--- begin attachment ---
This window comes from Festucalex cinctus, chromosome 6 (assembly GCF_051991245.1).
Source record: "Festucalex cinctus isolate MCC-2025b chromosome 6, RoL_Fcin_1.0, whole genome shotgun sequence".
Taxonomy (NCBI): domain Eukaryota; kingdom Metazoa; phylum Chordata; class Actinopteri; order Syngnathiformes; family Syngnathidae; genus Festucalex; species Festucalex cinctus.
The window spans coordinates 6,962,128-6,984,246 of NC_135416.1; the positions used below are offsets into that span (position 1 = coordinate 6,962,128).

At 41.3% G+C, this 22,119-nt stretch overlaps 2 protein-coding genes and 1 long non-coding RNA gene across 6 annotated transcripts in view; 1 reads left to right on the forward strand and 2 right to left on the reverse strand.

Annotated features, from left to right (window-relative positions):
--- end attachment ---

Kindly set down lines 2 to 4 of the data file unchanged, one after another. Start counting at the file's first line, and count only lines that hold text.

Source record: "Festucalex cinctus isolate MCC-2025b chromosome 6, RoL_Fcin_1.0, whole genome shotgun sequence".
Taxonomy (NCBI): domain Eukaryota; kingdom Metazoa; phylum Chordata; class Actinopteri; order Syngnathiformes; family Syngnathidae; genus Festucalex; species Festucalex cinctus.
The window spans coordinates 6,962,128-6,984,246 of NC_135416.1; the positions used below are offsets into that span (position 1 = coordinate 6,962,128).